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How do you value a college education




Q.1;How do you value a college education;According to Statistics Canadas current population survey, at age 22, the typical college;graduate makes about $7,200 more per year than does the typical high school graduate;who has not attended college. The earnings gap between high school graduates and;college graduates grows until about age 42.;Consider the following data on the gap between earnings by college graduates and high;school graduates (for the sake of simplicity, suppose that the additional income;received by a college graduate is all received at the end of the year);Age 22: $7,200;Age 23: $7,200;Age 24: $7,300;Age 25: $7,300;a) Considering just ages 22 to 25, what is the percent value of a college education?;Assume an interest rate of 5%;b) Suppose you are 18 years old and considering whether to enter the labor force by;taking a job immediately after graduating from high school or to attend college;and enter the labor force at age 22. Briefly explain how you might calculate the;percent value for you of a college education;Q.2;Should you worry about falling bond prices when the inflation rate is low?;A columnist in the wall street journal offered the following opinion of the bond market;in September 2012, when the inflation rate was about 2%: some-one buying long-term;bonds yielding 1.5% or 2%, and then seeing consumer price inflation of 4%, will be on;the losing end of the bet.;a) Explain what will happen to the price of bonds if the expected inflation rate;increases to 4% from 2%. Be sure to include in your answer a demand and;supply graph of the bond market;b) Suppose that you expect a greater increase in inflation than do other investors;but that you dont expect the increase to occur until 2015. Should you wait until;2015 to sell your bonds? Briefly explain.;c) The columnist also argued that long-term bonds would be a good investment;only if we get serious price deflation. explains the effect on bond prices if;investors decide that price deflation is likely to occur. How would an unexpected;deflation affect the rate of return on your investment in bonds?;d) If expected inflation is increasing, would you have made a worse investment if;you had invested in long-term bonds than if you had invested in short-term;bonds?;Q.3;Should you pay attention to the advice of investment analyst?;Financial analysts typically advise investors to buy stocks whose prices they believe will;increase rapidly and to sell stocks whose prices they believe will either fall or increase;slowly. The following excerpt from an article by Bloomberg news describes how well;stock market analysts succeeded in predicting prices during one year;Shares of JDS Uniphase, the company with the most sell recommendations among analysts;had been a more profitable investment this year than Microsoft, the company with the most;buys;The article goes on to say, investors say JDS Uniphase is an example of wall street analysts;basing recommendations on past events, rather than on earnings prospects and potential share;gains.;Briefly explain whether you agree with the analysis of these investors?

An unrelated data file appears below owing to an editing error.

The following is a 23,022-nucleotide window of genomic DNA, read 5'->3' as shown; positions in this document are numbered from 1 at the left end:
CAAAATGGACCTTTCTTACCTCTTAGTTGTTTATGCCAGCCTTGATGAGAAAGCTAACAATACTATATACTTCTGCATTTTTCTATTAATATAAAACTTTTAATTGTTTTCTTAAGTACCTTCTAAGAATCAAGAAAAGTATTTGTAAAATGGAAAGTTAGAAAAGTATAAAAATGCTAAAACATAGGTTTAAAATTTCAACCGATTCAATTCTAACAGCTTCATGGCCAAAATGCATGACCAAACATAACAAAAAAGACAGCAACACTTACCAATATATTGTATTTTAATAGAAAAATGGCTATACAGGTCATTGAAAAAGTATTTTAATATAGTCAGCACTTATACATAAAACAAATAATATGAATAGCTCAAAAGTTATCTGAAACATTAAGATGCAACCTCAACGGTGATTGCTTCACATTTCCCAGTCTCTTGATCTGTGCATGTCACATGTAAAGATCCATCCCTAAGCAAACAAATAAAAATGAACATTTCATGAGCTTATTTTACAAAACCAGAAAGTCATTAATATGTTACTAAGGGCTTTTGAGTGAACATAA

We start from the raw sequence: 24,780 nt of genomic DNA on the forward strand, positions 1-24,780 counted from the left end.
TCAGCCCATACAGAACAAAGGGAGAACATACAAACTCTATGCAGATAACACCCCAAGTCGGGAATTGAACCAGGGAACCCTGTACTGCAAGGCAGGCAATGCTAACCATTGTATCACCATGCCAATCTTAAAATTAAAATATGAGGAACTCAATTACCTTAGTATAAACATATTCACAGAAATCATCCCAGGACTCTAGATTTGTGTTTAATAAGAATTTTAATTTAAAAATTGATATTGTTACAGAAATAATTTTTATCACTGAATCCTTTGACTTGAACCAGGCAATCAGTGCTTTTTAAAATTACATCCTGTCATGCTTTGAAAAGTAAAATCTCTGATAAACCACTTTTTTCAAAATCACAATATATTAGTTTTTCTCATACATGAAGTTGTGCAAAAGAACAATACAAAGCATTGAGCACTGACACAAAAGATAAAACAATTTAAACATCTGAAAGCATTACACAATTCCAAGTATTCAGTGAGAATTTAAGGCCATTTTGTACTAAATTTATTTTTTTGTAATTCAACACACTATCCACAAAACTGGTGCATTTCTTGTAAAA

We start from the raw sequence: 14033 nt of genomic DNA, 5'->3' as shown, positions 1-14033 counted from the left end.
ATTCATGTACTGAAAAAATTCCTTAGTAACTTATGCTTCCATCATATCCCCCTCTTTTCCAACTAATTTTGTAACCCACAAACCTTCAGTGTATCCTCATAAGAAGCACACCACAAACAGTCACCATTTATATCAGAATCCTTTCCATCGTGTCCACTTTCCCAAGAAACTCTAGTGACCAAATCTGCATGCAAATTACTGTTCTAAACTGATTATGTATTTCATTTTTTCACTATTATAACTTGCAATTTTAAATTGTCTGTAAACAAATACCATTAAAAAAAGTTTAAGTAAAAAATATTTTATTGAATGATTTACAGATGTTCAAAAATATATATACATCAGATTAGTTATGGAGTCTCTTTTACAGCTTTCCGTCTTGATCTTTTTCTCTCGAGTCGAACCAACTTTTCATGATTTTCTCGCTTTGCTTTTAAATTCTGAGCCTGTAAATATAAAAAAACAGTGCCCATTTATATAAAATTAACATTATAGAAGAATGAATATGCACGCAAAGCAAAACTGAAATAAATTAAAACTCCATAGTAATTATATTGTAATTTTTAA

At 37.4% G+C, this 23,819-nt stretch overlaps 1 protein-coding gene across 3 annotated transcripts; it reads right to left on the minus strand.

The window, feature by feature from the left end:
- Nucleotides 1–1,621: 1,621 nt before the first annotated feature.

Paper#15381 | Written in 18-Jul-2015

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